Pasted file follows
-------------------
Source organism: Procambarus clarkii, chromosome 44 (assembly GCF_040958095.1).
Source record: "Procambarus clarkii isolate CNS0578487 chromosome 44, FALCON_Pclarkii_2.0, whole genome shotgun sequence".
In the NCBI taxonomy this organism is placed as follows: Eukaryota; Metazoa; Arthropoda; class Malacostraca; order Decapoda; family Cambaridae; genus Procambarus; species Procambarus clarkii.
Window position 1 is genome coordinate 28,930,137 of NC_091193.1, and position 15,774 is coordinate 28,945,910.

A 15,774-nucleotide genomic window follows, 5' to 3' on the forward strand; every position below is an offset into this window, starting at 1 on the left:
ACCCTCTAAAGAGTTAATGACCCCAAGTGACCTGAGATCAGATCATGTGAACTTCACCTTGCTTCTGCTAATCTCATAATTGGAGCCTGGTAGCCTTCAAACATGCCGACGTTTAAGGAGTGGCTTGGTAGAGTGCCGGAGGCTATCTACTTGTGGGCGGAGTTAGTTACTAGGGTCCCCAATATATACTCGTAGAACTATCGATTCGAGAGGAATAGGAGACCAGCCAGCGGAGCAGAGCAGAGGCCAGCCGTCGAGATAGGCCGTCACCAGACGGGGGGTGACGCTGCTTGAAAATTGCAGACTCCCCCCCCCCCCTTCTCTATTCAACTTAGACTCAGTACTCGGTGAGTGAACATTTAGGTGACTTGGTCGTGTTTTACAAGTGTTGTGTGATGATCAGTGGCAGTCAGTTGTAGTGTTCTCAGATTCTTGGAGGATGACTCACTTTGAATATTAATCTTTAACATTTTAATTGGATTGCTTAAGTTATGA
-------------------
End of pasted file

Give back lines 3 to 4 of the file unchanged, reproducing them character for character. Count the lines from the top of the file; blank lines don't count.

In the NCBI taxonomy this organism is placed as follows: Eukaryota; Metazoa; Arthropoda; class Malacostraca; order Decapoda; family Cambaridae; genus Procambarus; species Procambarus clarkii.
Window position 1 is genome coordinate 28,930,137 of NC_091193.1, and position 15,774 is coordinate 28,945,910.